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A question of impact: Did we underestimate the consequences of the sixteenth and seventeenth centuries period of early European exploration in the Pacific?

Abstract: Historical narratives on Oceania have over the last two centuries mainly focused on the second half of the eighteenth century as the significant period of first encounters between Pacific Islanders and Western explorers. However, the first crossing of the region by Fernando de Magallanes (Ferdinand Magellan) was in 1521. More importantly, it has been widely neglected that during the sixteenth and seventeenth centuries, Spanish, Dutch, and Portuguese explorers navigated through parts of Polynesia, Melanesia, and Micronesia, making regular landfalls and contact with many islands and archipelagos. The potentially devastating consequences of these early encounters (i.e., with interpersonal violence between natives and newcomers as well as the potential introduction of new deadly diseases) are well known for islands like Guam. They possibly also influenced the cultures and traditions of other archipelagos of Oceania before the better known voyages of Cook, La Perouse, and others more than 150 years later. Drawing on historical data and the scarcely available archaeological evidence, this paper aims to show that there is an urgent need to reconsider the early phase of Pacific- Western contacts as a key period in the shaping of the ?traditional? indigenous cultural behaviors in parts of Oceania. This assessment has the potential to profoundly change our understanding of the ethnographical observations of the eighteenth and early nineteenth centuries that have been produced and used in the last two centuries to define a baseline of the beginning of Western impacts on Indigenous societies in the region.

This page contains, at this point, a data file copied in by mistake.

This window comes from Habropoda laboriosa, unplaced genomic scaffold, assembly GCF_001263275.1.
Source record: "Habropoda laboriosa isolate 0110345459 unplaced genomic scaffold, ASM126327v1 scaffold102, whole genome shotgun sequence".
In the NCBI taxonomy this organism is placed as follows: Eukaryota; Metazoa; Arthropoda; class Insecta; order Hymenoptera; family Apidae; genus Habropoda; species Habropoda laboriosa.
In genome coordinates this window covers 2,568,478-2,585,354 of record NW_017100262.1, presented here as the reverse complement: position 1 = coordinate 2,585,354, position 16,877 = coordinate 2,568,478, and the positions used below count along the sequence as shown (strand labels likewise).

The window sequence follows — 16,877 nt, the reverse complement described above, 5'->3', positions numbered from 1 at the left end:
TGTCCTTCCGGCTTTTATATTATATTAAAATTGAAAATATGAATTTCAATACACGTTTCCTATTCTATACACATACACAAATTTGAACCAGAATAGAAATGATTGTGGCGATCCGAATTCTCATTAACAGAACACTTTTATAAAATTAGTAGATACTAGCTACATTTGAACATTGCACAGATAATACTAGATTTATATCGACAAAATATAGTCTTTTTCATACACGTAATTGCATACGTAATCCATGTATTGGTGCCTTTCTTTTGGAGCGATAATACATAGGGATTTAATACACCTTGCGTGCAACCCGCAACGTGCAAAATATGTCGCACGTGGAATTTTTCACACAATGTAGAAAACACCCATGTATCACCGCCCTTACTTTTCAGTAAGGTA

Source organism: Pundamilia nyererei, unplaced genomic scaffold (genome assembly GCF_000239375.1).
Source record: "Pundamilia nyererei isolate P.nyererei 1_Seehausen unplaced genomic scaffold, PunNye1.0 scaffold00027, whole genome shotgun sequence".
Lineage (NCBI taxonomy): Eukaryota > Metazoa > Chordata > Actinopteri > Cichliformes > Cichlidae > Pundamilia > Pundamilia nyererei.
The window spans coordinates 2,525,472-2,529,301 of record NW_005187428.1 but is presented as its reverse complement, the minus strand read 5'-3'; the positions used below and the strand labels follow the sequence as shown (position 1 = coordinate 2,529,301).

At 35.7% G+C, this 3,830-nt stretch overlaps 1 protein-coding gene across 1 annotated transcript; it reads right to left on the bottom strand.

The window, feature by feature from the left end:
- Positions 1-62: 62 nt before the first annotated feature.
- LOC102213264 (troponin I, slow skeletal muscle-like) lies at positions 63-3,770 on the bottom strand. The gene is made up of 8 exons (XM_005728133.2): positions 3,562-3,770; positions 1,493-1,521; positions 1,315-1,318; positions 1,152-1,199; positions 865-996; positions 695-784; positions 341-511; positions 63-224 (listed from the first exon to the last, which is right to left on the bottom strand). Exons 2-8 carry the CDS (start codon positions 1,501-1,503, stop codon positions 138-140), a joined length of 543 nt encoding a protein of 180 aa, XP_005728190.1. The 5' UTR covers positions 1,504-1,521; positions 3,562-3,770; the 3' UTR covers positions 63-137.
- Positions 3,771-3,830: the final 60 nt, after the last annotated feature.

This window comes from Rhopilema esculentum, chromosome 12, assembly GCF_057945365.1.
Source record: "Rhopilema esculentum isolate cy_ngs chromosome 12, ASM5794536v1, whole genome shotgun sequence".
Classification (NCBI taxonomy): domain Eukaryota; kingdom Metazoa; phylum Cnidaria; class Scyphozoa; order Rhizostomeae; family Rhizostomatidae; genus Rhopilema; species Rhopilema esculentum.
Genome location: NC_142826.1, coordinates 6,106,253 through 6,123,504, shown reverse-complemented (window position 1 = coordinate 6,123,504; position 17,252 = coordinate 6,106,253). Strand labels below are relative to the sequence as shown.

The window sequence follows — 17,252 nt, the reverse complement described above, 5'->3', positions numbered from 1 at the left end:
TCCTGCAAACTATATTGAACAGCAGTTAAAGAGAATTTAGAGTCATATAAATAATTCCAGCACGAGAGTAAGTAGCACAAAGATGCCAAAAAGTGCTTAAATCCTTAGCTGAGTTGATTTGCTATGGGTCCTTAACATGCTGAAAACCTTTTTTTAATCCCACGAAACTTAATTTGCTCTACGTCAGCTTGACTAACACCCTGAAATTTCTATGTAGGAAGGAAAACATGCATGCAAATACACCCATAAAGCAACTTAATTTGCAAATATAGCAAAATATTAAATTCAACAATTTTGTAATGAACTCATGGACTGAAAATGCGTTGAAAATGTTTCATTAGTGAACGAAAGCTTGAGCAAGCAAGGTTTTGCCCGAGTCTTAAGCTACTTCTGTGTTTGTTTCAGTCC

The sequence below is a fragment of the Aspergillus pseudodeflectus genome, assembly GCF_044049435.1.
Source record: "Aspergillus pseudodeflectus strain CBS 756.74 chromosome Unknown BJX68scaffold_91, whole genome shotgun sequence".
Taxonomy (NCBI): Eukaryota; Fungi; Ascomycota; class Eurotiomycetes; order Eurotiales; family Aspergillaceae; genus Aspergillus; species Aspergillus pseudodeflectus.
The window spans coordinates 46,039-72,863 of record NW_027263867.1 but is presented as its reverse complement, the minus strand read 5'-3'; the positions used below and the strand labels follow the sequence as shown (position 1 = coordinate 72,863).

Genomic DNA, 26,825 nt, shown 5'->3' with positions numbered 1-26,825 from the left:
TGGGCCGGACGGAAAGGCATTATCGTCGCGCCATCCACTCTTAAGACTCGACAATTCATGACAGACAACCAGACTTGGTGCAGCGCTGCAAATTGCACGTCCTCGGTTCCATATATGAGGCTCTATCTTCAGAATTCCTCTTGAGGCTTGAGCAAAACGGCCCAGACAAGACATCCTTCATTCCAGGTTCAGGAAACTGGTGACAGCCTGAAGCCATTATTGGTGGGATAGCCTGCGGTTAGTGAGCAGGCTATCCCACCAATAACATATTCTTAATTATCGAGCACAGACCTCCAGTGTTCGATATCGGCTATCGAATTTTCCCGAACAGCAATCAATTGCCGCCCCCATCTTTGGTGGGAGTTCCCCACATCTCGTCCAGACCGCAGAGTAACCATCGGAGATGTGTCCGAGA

Autoría: Cruz Berrocal M., Sand C.,

 Fuente: Journal of Island and Coastal Archaeology, 2021, Vol. 16, Nos.. 2-4, 231-260

Editorial: Taylor & Francis

 Año de publicación: 2021

Nº de páginas: 31

Tipo de publicación: Artículo de Revista

 DOI: 10.1080/15564894.2019.1679292

ISSN: 1556-1828,1556-4894